The royal history of the orangery: a duke & duchess’ choice

Frogmore Cottage is to become the official residence of the Duke and Duchess of Sussex, after it is believed the couple were gifted the property by Her Majesty The Queen. The move from their Kensington Palace apartment is expected to take place in the spring, just in time for the birth of their first child.

The 19th century building is set in the impressive grounds of Windsor Castle. It is steeped in history with a number of royal residents over the centuries and is widely known for being the birthplace of Lord Louis Mountbatten in 1900.

Prime Minister Winston Churchill and Vice Lord Louis Mountbatten at the Casablanca Conference, 1943

The cottage also shares the estate with Frogmore House where the newlyweds’ wedding reception took place; with so many magical memories already connected with the grounds, Frogmore seems the idyllic place for Harry and Meghan to start their own legacy.

This week we discovered that plans are afoot to transform the time-worn, grade II-listed building into a five-bedroom family home. Details of the planning application are to remain under wraps due to security concerns, however permission has been approved to refurbish the cottage, and install two glazed orangeries.

An opulent history

While original orangeries herald from Renaissance Italy, these structures first appeared on British soil as a place for wealthy landowners to keep delicate citrus trees to protect them from our harsh winter frosts.

At the time glass was an expensive commodity, and therefore the orangery soon found fashion amongst the higher classes as a symbol of grandeur and extravagance.

As imported fruit such as pineapples became more widely available, some households would place a stove within their orangeries to provide additional heat.

With developments such as the abolition of the window tax and advancements in glass-making technology, the 19th century saw glazed roofs introduced to orangery designs in order to allow as much sunlight into the building as possible, which also increased their decadence and desirability.

Today, orangeries are used less for shielding tropical fruit plants, and more as additional living space within the home, often to accommodate multi-functional, modern living or to create natural fluidity between the garden and the inside. Often, grand and luxurious, the modern orangery can make a real statement of wealth and often becomes the hub and heart of a home.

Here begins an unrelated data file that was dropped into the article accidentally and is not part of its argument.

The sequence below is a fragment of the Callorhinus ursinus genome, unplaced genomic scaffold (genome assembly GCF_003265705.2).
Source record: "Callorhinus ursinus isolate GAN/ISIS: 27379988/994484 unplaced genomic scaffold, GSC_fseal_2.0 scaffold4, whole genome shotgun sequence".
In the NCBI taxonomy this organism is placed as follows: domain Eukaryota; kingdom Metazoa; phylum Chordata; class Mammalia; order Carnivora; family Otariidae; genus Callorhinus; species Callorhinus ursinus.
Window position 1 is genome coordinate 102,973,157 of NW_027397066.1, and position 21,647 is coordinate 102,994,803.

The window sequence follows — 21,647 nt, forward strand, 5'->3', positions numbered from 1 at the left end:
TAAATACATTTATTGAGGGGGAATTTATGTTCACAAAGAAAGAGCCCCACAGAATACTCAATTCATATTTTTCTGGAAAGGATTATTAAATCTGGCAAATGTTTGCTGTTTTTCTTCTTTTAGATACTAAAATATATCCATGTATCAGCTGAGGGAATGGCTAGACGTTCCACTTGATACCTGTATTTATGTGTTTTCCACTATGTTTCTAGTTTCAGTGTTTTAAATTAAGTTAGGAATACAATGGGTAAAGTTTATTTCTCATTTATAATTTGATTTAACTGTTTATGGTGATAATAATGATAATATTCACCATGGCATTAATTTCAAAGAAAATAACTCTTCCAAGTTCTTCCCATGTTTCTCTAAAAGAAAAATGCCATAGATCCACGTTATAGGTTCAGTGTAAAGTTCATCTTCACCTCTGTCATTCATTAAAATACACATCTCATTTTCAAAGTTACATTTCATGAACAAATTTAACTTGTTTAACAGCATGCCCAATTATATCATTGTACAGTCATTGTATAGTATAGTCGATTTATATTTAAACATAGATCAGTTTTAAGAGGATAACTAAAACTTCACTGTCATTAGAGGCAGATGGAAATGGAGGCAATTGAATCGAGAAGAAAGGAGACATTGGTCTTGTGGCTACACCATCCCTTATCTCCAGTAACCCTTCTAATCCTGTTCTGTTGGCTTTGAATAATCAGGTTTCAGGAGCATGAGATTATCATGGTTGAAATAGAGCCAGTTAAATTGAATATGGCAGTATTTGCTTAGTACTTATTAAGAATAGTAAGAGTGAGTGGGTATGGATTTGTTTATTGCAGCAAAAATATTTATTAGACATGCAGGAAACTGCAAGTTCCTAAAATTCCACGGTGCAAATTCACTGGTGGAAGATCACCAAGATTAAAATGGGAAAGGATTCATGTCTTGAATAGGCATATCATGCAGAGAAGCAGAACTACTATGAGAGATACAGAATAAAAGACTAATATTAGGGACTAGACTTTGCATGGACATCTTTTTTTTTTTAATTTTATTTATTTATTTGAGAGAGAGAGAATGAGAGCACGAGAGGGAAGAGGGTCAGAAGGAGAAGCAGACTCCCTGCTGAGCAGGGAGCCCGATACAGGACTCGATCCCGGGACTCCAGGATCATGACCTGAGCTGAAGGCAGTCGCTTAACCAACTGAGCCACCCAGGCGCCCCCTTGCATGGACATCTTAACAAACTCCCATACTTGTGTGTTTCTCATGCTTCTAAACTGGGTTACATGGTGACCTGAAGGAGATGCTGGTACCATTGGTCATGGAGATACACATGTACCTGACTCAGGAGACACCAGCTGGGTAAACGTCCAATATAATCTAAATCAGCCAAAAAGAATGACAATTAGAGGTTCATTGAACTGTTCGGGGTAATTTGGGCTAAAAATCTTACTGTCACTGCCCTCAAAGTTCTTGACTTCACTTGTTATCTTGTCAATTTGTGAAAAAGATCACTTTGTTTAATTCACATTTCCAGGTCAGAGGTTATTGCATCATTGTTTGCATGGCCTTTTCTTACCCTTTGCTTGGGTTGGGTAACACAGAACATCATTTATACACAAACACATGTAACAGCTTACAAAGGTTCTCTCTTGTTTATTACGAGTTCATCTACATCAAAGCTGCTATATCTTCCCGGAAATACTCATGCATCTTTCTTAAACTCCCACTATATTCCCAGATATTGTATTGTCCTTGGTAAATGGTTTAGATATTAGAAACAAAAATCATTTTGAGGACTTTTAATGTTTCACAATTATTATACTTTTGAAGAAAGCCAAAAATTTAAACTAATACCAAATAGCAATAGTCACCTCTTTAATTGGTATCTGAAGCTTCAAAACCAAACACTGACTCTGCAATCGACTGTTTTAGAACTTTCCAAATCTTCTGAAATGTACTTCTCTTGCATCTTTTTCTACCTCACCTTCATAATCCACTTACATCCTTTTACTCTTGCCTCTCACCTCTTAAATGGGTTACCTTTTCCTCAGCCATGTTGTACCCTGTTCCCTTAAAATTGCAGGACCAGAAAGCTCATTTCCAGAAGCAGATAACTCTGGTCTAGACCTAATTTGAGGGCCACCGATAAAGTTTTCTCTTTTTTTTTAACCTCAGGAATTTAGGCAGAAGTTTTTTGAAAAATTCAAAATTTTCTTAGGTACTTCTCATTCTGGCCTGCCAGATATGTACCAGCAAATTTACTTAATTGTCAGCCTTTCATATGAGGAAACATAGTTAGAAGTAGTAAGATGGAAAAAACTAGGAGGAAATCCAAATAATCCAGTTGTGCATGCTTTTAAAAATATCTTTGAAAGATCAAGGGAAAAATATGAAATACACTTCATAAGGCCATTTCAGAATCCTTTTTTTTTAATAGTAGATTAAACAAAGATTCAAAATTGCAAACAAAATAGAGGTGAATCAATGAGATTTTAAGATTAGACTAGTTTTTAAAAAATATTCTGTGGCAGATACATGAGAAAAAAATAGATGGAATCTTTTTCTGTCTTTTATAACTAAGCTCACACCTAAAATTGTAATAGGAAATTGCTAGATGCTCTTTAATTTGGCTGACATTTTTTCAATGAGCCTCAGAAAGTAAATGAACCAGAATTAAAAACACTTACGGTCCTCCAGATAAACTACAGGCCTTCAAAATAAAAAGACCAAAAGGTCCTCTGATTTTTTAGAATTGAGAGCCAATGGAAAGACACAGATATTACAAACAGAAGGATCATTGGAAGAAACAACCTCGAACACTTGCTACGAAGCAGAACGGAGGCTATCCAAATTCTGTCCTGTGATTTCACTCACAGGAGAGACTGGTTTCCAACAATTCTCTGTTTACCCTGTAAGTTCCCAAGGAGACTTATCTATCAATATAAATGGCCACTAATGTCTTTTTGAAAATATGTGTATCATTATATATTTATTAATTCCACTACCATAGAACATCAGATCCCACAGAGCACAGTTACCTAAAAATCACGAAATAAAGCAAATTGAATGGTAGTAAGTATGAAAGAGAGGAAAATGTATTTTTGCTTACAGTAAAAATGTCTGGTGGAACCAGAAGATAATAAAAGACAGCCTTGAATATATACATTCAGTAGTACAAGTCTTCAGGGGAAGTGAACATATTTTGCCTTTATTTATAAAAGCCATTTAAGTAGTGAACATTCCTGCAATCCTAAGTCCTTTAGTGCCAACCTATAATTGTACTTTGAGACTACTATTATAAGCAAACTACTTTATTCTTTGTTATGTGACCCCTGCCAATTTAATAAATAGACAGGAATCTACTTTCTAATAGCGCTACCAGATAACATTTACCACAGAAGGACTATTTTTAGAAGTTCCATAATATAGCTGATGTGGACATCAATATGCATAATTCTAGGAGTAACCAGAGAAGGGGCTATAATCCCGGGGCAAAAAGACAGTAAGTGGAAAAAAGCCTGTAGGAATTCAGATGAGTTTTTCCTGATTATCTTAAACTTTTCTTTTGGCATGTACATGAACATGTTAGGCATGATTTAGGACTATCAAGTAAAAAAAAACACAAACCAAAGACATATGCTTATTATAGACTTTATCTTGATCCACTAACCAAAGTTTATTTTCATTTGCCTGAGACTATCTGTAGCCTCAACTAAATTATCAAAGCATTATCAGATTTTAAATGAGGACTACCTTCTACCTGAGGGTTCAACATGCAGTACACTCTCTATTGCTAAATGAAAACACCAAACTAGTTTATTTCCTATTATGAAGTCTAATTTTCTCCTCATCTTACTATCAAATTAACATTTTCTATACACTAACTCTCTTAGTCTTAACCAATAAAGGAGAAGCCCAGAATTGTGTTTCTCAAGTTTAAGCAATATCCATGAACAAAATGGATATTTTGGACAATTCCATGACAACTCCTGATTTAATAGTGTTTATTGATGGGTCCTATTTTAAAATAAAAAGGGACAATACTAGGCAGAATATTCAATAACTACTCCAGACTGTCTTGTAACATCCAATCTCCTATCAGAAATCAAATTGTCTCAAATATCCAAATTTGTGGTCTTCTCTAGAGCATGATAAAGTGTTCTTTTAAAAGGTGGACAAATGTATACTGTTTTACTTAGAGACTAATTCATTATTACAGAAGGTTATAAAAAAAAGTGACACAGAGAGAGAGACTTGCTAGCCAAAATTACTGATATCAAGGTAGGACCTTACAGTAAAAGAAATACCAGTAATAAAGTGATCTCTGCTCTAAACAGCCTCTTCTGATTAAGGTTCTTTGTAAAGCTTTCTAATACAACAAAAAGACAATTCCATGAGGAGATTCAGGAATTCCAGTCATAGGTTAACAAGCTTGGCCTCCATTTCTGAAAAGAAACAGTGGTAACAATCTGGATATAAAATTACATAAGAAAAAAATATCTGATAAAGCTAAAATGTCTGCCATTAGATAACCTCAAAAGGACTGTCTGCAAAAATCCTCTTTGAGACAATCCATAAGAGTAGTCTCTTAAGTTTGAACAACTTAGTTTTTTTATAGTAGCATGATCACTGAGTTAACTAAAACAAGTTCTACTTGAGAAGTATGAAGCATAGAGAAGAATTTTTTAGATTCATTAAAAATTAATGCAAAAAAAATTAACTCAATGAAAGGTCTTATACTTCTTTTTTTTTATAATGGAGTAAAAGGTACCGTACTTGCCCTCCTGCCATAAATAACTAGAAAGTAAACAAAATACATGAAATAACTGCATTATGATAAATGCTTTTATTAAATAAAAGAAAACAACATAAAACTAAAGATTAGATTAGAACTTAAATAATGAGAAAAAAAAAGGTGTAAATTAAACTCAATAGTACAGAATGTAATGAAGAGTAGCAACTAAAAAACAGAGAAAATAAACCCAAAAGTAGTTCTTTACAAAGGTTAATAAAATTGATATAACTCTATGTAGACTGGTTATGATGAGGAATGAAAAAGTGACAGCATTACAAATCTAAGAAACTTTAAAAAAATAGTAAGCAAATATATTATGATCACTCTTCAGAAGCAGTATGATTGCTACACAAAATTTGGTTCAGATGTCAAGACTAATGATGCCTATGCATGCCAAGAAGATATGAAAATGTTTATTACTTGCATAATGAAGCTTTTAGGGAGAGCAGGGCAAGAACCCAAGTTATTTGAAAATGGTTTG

Famous orangeries

The royal couple may choose to take inspiration from the orangeries that adorn many other stately homes and royal buildings across the UK:

Kensington Palace

Image by Steve Cadman (CC by SA-2.0)

Built in 1704, the iconic orangery at Kensington Palace was designed by Nicholas Hawksmoor, an architect famed for his representation of the English Baroque style, popular across Europe in the 17th century for its decorative appearance.

The orangery was originally built for Queen Anne, partly for housing fruit but also as a lavish entertainment venue for her party guests. The palace orangery pre-dates the introduction of glazed roofs, and so gets the majority of its natural light source from the rows of towering, white-framed windows that run the length of the building – each one consisting of 36 square glass panels.

Royal Botanical Gardens in Kew

Image via mariejanevaughan.co.uk

The orangery at the Royal Botanical Gardens in Kew was built in 1761 and was the largest glasshouse in England when built. Designed by Sir William Chambers, the project was intended to house citrus fruits, however, with much of the structure consisting of brick and stucco (a cement-like plaster), the amount of natural light entering the orangery was limited – not a desirable environment for keeping citrus fruits.